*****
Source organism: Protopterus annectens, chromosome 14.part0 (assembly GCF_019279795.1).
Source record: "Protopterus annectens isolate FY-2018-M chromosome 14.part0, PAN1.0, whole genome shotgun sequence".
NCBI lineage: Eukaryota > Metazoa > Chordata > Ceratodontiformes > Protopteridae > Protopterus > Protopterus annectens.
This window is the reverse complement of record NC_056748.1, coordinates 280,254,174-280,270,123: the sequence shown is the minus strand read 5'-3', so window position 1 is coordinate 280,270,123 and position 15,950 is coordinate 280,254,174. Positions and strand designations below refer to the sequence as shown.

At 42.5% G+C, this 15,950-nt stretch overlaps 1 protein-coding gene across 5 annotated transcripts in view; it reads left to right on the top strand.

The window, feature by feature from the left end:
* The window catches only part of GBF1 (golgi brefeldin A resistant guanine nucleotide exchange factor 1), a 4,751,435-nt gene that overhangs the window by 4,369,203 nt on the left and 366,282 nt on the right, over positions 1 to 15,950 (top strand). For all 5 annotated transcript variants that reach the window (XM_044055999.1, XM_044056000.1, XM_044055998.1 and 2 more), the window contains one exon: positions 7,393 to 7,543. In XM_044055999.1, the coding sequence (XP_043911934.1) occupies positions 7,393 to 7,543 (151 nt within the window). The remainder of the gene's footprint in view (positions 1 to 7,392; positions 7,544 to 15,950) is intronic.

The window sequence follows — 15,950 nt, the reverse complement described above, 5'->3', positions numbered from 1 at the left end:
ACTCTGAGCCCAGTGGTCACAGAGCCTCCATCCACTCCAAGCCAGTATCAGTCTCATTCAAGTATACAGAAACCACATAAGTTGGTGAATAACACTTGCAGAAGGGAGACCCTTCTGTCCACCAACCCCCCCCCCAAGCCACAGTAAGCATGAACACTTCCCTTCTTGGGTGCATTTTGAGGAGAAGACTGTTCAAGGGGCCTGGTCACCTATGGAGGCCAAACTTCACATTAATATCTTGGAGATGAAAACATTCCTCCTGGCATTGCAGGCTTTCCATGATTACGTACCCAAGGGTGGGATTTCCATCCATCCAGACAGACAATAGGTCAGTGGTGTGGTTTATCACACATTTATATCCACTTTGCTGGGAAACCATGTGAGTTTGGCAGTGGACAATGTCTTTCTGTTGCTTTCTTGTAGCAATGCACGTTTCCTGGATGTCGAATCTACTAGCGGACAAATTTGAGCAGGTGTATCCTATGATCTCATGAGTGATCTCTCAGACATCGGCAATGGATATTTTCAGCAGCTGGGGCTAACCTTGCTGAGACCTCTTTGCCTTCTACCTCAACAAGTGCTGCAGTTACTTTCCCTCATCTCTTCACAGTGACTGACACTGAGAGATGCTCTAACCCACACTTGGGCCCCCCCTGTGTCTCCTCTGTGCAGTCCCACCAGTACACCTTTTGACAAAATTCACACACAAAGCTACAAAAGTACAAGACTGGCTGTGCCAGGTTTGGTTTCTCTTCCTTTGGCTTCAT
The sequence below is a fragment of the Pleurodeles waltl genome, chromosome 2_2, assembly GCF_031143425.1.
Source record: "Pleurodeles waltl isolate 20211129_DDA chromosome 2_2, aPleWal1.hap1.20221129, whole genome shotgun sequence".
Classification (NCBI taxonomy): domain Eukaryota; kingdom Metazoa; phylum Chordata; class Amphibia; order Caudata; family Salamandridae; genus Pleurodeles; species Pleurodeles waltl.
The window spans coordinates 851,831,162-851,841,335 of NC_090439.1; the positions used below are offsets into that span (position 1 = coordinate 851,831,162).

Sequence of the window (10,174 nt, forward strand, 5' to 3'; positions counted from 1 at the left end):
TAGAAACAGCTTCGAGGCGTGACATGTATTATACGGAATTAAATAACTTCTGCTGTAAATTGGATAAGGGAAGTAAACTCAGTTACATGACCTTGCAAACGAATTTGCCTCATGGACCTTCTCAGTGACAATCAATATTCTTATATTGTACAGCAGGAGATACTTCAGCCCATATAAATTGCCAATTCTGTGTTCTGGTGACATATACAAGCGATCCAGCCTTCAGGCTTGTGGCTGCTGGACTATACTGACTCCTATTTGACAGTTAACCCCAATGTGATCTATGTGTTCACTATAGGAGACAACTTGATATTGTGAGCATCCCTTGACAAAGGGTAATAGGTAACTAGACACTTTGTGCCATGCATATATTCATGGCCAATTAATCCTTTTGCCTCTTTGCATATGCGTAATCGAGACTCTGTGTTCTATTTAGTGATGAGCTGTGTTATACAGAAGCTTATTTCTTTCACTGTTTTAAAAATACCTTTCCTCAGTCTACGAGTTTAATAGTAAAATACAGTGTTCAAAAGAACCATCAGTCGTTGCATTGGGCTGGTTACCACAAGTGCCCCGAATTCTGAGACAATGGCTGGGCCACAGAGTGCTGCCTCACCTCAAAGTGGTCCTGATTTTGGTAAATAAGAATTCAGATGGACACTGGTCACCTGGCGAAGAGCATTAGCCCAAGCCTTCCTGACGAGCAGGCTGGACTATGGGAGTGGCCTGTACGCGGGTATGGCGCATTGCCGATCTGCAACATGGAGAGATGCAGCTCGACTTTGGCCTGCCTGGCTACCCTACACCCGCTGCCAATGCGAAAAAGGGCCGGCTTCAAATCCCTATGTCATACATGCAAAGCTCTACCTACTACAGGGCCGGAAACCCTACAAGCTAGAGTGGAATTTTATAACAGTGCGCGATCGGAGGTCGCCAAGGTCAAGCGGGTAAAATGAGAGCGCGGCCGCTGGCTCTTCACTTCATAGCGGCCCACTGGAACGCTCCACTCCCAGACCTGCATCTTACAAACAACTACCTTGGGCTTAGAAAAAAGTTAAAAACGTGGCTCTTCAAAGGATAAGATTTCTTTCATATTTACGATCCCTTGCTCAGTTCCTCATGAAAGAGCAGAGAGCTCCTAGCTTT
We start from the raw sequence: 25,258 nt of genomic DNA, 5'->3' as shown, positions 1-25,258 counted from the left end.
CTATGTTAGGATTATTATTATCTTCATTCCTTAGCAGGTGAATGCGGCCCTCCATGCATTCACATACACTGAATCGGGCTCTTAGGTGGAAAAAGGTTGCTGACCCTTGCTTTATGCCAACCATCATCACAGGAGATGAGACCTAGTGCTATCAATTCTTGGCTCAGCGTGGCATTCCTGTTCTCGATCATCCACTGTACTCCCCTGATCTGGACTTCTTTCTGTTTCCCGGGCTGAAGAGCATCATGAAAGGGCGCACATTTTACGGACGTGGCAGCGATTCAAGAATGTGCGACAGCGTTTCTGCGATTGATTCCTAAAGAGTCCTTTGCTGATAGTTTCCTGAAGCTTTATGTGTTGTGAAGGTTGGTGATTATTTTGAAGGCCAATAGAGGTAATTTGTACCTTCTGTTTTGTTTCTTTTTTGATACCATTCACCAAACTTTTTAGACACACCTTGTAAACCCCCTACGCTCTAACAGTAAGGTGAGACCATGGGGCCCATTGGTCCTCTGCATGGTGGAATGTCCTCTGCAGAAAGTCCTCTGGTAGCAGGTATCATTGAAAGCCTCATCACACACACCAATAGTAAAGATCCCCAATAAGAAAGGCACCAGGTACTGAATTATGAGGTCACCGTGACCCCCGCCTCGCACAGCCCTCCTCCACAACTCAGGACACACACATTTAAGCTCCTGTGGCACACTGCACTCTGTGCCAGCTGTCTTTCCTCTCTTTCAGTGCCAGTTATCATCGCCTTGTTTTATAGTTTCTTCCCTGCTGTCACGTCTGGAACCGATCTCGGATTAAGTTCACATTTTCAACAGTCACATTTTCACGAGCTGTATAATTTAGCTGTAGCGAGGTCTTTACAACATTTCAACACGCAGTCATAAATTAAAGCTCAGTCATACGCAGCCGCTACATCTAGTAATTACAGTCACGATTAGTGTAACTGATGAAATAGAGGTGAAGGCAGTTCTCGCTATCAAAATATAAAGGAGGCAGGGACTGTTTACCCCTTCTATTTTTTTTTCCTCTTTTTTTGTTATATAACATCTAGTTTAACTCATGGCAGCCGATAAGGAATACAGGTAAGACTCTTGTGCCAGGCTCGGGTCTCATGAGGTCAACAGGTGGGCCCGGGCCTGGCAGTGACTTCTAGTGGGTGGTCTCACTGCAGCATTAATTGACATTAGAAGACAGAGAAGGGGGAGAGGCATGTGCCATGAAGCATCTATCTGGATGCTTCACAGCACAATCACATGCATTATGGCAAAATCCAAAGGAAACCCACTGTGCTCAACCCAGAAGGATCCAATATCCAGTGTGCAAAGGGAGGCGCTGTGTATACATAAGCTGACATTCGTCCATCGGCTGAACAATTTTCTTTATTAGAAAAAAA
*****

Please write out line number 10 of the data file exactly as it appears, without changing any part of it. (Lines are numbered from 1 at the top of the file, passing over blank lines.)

The sequence below is a fragment of the Pleurodeles waltl genome, chromosome 2_2, assembly GCF_031143425.1.